What Would You Do?

Decorating By FabBrunette Updated 16 Oct 2011 , 11:35pm by carmijok

FabBrunette Posted 16 Oct 2011 , 8:57pm
post #1 of 9

I had a square birthday cake that was Mary Poppins inspired (very loosely inspired) that was delivered today at 11am.

It is a red velvet cake with cream cheese frosting.

Friday I baked the layers, froze them.

Saturday I filled and frosted the layers. Left in fridge to cool for 1 hour. Then covered with fondant.
After a few hours I started applying red circles to the cake, then started on my bow and kites.
At night I noticed I had a huge bubble on one side and the corners were cracking. I put some shortening on the corners, cut out the bubble and then added a large red circle to it.

Sunday I woke up and saw that the rest of the fondant on all sides had settled and bubbled. I ripped off the bottom and created a large red border, my kite and ribbon broke and I wanted to cry. There were some small cracks in other places on the fondant as well.

As I was unable to deliver on my promise of adding kites and bows (I ended up with more circles all over the whole thing, I took $25 off the price.

She seemed to like it, but I saw in her face that she was disappointed with the lack of extra decorations (kites, etc).

She still wants to order another cake from me for next week.

But I was very upset with the cake itself.

Why did it bubble and settle so much after one night? How come the corners were cracking? What would you do? I almost called her to cancel but felt horrible even thinking that.

Image
Birthday Cake by Fab Brunette, on Flickr

8 replies
QTCakes1 Posted 16 Oct 2011 , 9:12pm
post #2 of 9

If I'm reading this correctly, you frosted and covered these while still frozen. I don't read where you let them come to room temperature before you frosted them. Now I am not the expert on this, cause I have never frozen a cake before (tried, epic fail), but I'm think as it warmed, the condensation of it coming to room temp. did you in.

Sorelle Posted 16 Oct 2011 , 9:15pm
post #3 of 9

Wow! what a save, the cake looks really clean! When you settled the cakes you said you put it in the fridge, I always settled mine at room temp because it will be served at room temp. When you refrigerate it the dam frosting will harden so if air or filling that may leak will not do so, but it will at room temp.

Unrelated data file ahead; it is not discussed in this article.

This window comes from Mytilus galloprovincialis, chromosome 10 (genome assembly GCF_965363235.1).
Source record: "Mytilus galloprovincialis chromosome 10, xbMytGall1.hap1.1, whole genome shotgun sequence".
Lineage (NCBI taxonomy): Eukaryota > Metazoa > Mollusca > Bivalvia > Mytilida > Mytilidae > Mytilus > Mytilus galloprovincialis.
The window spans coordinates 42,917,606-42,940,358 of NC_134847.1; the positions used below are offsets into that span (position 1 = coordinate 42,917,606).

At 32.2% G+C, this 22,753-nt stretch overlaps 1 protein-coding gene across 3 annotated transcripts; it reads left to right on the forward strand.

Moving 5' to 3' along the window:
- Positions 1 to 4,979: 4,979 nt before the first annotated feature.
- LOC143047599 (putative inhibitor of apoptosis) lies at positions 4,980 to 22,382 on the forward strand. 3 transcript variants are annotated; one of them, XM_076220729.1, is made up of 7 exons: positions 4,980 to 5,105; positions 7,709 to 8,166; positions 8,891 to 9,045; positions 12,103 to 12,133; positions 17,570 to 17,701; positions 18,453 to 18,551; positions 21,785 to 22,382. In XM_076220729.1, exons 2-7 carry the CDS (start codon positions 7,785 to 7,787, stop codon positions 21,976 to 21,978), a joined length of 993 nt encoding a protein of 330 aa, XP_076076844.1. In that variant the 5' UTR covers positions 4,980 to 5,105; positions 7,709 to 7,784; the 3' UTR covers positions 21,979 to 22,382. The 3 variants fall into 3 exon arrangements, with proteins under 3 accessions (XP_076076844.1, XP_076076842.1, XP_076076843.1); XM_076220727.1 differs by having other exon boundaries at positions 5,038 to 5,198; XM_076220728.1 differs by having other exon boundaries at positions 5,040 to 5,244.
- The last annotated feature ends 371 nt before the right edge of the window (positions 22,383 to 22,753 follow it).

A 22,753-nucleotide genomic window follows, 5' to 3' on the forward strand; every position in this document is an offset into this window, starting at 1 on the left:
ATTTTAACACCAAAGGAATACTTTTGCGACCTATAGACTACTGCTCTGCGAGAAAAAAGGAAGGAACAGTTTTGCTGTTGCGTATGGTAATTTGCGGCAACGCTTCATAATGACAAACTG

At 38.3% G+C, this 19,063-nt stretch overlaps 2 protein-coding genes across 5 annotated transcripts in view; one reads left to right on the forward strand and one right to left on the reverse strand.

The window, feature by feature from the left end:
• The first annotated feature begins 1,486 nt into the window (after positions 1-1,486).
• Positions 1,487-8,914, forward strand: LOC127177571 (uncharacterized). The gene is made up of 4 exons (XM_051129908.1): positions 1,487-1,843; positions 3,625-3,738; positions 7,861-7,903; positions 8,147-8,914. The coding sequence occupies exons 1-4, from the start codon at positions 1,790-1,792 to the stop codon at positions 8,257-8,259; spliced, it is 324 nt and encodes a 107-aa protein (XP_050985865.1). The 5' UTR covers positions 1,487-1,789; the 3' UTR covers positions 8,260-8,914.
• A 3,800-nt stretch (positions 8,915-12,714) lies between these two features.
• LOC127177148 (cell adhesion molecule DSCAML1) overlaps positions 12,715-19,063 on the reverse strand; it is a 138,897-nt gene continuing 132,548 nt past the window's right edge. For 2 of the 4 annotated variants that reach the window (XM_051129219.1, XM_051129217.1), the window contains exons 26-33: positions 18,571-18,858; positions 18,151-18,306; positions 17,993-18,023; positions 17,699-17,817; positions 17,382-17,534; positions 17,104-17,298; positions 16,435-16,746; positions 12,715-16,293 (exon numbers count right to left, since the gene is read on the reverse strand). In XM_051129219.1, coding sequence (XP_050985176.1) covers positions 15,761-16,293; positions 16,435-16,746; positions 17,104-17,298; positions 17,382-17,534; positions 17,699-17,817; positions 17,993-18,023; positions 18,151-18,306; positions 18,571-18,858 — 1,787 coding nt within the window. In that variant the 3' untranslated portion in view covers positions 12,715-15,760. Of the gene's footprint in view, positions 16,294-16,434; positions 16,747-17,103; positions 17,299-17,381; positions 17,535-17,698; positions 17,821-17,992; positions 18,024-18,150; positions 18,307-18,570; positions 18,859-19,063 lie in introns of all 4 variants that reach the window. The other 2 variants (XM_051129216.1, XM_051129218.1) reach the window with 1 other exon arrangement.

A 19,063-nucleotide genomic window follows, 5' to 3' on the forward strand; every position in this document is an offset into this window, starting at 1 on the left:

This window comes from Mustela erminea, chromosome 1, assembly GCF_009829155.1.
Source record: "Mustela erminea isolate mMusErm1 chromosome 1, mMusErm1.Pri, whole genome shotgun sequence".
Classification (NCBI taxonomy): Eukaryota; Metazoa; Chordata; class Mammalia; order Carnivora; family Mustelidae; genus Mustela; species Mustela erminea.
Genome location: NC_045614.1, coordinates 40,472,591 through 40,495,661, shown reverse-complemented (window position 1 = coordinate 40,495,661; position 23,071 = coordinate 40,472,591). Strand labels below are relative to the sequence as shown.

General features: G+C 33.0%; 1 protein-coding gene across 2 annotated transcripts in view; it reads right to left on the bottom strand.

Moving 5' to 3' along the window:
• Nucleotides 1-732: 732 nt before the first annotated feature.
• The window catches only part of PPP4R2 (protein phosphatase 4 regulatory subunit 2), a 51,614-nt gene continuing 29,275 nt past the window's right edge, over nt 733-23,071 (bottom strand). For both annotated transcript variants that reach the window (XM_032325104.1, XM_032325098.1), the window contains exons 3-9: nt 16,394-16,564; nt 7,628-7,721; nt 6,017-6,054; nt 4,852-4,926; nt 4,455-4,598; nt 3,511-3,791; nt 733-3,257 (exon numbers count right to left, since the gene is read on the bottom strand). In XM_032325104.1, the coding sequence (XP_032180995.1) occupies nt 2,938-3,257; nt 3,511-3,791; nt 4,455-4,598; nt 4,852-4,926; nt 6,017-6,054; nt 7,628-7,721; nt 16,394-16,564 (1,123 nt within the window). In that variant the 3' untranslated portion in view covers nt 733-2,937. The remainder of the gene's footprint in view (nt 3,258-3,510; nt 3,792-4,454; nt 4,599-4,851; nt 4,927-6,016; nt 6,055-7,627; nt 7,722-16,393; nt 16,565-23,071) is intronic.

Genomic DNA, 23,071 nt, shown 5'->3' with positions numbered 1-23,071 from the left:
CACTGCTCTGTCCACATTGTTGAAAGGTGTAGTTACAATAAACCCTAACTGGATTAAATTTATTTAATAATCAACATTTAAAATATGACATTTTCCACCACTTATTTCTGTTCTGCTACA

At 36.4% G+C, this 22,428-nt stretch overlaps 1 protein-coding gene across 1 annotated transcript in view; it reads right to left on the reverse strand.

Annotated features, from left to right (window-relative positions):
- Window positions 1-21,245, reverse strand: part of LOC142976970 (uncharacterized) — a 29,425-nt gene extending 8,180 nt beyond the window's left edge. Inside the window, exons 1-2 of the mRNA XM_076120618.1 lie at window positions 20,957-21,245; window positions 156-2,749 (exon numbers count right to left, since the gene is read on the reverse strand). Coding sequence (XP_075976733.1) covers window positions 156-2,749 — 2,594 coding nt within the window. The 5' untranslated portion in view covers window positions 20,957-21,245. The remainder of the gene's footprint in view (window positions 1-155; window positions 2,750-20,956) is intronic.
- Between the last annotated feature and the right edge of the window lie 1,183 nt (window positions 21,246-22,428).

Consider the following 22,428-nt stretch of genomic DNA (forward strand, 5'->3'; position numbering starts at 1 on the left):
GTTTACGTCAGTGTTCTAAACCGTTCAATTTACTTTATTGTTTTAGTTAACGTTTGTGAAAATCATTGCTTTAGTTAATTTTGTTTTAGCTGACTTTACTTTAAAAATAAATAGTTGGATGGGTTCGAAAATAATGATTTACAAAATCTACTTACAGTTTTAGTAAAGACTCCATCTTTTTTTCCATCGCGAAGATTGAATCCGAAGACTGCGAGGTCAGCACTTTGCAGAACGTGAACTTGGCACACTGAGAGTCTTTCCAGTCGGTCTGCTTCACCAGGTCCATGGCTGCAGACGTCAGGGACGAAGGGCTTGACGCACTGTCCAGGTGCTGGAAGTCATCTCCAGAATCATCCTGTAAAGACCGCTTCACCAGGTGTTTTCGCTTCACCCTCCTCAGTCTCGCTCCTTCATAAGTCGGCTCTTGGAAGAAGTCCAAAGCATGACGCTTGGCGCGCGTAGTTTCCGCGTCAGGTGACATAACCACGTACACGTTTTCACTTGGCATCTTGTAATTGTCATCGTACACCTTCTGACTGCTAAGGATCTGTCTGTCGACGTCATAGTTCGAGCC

When I get a bubble I use a needle syringe to poke a small hole and suck the air out. I get my needles free cause my sister is a pharmacist but I was told at cake camp that you can purchase them. Last week I read someone used a small straw and sucked the air out. Whatever works icon_smile.gif Your cakes must taste great if she is ordering another cake! hth

cakegirl1973 Posted 16 Oct 2011 , 9:16pm
post #4 of 9

Based upon the time schedule that you shared in your post, I think that the problem was that your cake did not have an opportunity to settle before you placed the fondant on top of it. So, the problems that you encountered (like the air bubbles) were the result of the cake settling. For a Sunday delivery, I would crumb coat and stack the cake on Friday evening and let it settle overnight. Then, I would cover the cake with fondant on Saturday and decorate it. HTH!

cakegrandma Posted 16 Oct 2011 , 9:47pm
post #5 of 9
Quote:
Originally Posted by cakegirl1973

Based upon the time schedule that you shared in your post, I think that the problem was that your cake did not have an opportunity to settle before you placed the fondant on top of it. So, the problems that you encountered (like the air bubbles) were the result of the cake settling. For a Sunday delivery, I would crumb coat and stack the cake on Friday evening and let it settle overnight. Then, I would cover the cake with fondant on Saturday and decorate it. HTH!



This was my conclusion too when I read what had happened. I let mine settle buy putting some plastic wrap on the top of the cake layers and then use a large ceramic tile to sit on the top and apply pressure to make it "squish" together or settle. It works great and before I got a tile I just turned the cake pan over and set it on top along with some really heavy canned good. Worked just as well. icon_smile.gificon_smile.gif evelyn

DSmo Posted 16 Oct 2011 , 10:11pm
post #6 of 9

I have read quite a few posts here on CC that cream cheese frosting and fondant don't get along well. The sagging and cracking issues sound very much like the symptoms others have described with that combo.

As others have mentioned, the air bubble probably has to do with the thawing and temperature of the cake.

FabBrunette Posted 16 Oct 2011 , 11:17pm
post #7 of 9

Thanks ladies! I have thought about these things too.

DSmo - I have read that it's fine to put cream cheese frosting under fondant, but this was my first try.

Husband also thought that a) my crumb coat wasn't smooth enough; b) my cakes didn't settle/defrost well enough to allow fondant on top.

FabBrunette Posted 16 Oct 2011 , 11:18pm
post #8 of 9

Thanks ladies! I have thought about these things too.

DSmo - I have read that it's fine to put cream cheese frosting under fondant, but this was my first try.

Husband also thought that a) my crumb coat wasn't smooth enough; b) my cakes didn't settle/defrost well enough to allow fondant on top.

carmijok Posted 16 Oct 2011 , 11:35pm
post #9 of 9

I fill and frost frozen cakes, but I don't cover them with fondant. A cake coming to room temp with buttercream on it doesn't have the issues a fondant covered cake would. The weight of the fondant and the condensation would cause big time problems I would think!

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